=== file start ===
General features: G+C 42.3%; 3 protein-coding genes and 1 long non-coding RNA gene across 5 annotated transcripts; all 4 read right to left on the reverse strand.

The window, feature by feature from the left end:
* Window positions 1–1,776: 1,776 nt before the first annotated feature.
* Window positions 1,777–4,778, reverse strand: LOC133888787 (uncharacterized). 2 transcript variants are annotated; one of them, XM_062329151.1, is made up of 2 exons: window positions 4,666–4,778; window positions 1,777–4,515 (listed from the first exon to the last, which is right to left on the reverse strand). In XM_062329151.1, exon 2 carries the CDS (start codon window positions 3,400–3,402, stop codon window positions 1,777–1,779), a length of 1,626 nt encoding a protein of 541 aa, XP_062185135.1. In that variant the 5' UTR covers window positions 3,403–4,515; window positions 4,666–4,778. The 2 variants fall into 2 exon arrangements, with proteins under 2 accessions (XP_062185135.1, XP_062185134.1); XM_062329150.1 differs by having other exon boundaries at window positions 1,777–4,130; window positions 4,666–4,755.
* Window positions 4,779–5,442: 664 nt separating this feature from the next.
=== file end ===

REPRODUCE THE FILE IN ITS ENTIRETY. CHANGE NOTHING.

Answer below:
General features: G+C 42.3%; 3 protein-coding genes and 1 long non-coding RNA gene across 5 annotated transcripts; all 4 read right to left on the reverse strand.

The window, feature by feature from the left end:
* Window positions 1–1,776: 1,776 nt before the first annotated feature.
* Window positions 1,777–4,778, reverse strand: LOC133888787 (uncharacterized). 2 transcript variants are annotated; one of them, XM_062329151.1, is made up of 2 exons: window positions 4,666–4,778; window positions 1,777–4,515 (listed from the first exon to the last, which is right to left on the reverse strand). In XM_062329151.1, exon 2 carries the CDS (start codon window positions 3,400–3,402, stop codon window positions 1,777–1,779), a length of 1,626 nt encoding a protein of 541 aa, XP_062185135.1. In that variant the 5' UTR covers window positions 3,403–4,515; window positions 4,666–4,778. The 2 variants fall into 2 exon arrangements, with proteins under 2 accessions (XP_062185135.1, XP_062185134.1); XM_062329150.1 differs by having other exon boundaries at window positions 1,777–4,130; window positions 4,666–4,755.
* Window positions 4,779–5,442: 664 nt separating this feature from the next.